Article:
Many Indigenous creators say TikTok is more than just a place for silly content — it’s a place for them to be the representation they did not see growing up.

Scott Wabano, a Montreal-based, two-spirit fashion designer with over 50,000 followers on the app, began their journey on the popular video-sharing platform during the pandemic.

Wabano was born and raised in Moose Cree First Nation territory, on the west coast of James Bay, and is a member of the Cree Nation of Waskaganish in Quebec. They wanted to make others laugh but also understood the importance for Indigenous people to see faces, especially two-spirit individuals, like themselves. 

“I have always been a big fan of the message that Indigenous representation is a form of harm reduction,” said Wabano.

Wabano believes the sharing of one’s gifts gives others the confidence to make their dreams a reality. Wabano said as more individuals use the platform to be the representation Indigenous youth can relate to, the youth will feel heard and celebrate who they are. 

Wabano was among a dozen Indigenous content creators to participate in a sharing circle organized by the Assembly of First Nations (AFN) and TikTok last Friday at the company’s Toronto headquarters.

Just like every other social media platform there is online bullying and racism, which is a concern for many Indigenous app users.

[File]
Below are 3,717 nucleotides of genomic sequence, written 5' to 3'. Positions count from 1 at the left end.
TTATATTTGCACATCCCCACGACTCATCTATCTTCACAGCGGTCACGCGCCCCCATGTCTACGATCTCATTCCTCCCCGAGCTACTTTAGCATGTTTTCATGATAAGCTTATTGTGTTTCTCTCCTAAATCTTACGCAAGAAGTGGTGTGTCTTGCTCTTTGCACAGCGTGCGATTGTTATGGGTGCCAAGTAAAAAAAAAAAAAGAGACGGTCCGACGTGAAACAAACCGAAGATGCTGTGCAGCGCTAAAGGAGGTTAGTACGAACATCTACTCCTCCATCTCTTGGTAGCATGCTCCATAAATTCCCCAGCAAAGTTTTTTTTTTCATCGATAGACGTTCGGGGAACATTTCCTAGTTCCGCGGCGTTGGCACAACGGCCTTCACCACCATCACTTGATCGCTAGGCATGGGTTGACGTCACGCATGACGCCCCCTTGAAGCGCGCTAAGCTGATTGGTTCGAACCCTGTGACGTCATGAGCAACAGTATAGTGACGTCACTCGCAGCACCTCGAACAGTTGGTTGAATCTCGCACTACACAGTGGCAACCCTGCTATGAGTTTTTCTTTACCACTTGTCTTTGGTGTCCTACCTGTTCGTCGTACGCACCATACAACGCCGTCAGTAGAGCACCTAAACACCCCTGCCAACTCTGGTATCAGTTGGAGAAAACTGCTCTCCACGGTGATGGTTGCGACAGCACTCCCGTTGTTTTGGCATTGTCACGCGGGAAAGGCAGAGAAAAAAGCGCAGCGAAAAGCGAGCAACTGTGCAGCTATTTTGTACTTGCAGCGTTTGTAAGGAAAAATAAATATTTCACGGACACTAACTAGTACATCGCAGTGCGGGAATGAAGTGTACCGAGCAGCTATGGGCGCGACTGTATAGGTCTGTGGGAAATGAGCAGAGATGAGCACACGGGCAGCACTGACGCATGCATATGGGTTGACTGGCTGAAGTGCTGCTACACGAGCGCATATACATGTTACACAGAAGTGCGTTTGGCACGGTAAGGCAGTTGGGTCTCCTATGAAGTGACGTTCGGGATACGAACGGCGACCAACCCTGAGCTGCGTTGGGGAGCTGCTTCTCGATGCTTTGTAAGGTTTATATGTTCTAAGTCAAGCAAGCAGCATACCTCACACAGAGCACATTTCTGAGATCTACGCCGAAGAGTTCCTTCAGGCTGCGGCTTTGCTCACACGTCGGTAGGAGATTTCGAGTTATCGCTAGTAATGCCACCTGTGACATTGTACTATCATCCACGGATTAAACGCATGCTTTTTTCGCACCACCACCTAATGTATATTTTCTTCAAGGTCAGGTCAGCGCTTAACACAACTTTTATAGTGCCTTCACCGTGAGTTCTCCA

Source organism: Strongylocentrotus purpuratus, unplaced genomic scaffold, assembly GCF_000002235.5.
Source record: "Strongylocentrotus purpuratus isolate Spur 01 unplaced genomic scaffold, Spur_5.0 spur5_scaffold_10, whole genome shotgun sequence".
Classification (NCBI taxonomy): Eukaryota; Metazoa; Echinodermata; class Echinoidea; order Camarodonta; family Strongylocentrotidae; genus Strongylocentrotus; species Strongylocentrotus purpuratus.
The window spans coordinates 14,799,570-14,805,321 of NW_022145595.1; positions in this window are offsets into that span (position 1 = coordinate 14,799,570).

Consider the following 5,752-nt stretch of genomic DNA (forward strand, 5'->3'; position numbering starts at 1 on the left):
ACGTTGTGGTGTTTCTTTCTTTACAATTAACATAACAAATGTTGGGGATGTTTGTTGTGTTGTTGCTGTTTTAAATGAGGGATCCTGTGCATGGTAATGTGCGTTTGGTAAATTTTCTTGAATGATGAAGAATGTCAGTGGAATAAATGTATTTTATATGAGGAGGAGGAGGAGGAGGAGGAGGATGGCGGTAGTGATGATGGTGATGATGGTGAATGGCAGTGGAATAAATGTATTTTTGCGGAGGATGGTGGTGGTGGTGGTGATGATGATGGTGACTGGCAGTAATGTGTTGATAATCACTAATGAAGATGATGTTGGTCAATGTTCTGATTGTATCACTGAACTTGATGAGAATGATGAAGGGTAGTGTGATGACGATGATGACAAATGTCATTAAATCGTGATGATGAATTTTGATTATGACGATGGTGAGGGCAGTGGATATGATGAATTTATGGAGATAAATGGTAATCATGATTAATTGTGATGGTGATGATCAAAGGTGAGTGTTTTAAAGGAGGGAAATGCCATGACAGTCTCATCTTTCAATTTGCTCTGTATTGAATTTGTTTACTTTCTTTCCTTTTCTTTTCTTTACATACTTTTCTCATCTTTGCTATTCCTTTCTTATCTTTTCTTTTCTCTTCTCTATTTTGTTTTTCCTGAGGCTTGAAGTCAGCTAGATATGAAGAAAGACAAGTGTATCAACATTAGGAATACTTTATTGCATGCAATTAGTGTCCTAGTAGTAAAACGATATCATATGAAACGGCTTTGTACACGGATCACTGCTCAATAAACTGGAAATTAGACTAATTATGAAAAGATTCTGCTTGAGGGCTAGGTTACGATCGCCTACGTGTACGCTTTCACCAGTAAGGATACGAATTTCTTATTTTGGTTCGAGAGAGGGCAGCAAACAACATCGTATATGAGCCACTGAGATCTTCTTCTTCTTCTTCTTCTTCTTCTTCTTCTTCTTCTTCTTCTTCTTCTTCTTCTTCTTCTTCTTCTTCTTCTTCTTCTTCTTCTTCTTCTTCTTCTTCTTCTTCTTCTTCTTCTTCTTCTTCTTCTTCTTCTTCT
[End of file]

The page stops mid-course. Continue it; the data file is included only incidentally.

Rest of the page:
AFN National Chief RoseAnne Archibald told the attendees she wanted to know how she can help ensure safety for Indigenous creators within the app. 

National Chief RoseAnne Archibald with TikTok influencers after a sharing circle at TikTok Canada's headquarters in Toronto on Friday.

She wanted to discuss the possibility of keeping individuals who share hate speech and misinformation about Indigenous people’s history and experiences in Canada off the app. 

“These kinds of untruths are really damaging to young people who read that; it’s damaging to our communities; it’s damaging to the truth of this country,” said Archibald. 

She said she hopes TikTok can find a way to create a better community for all on the app. 

The social media app has 1 billion active users.

Working toward a safer space

Santee Siouxx is a content creator and model who grew up in Dakota Tipi First Nation in Manitoba and Wiikwemikoong Unceded Territory in Ontario, but now resides in Toronto. 

“I love social media for the fact that racism can’t win. They try to bring you down,” Siouxx said.

“My most viral videos are filled with racist comments. Why is that? It’s because the racist people are the ones [boosting] the content. I just laugh at it … This is such a crazy world we live in.”

With over 82,000 followers, Siouxx wears her regalia and focuses on breaking down negative stereotypes in her videos, but refrains from using her real name as a way to protect her privacy online for herself and her children.

A group of people in front of a indoor mural of Toronto.

Kairyn Potts, from Alexis Nakota Sioux Nation in Alberta, said he wants to give the microphone to voices that whisper.

“I hope that it becomes so saturated with Indigenous people that it’s no longer surprising, or shocking, or inspiring to see a young person whose Indigenous being successful… I want it to get so common that we get used to it,” Potts said. 

Those in attendance said they’d like to see more sharing circles as a way to empower them to share their messages and stories even louder.

This content was originally published here.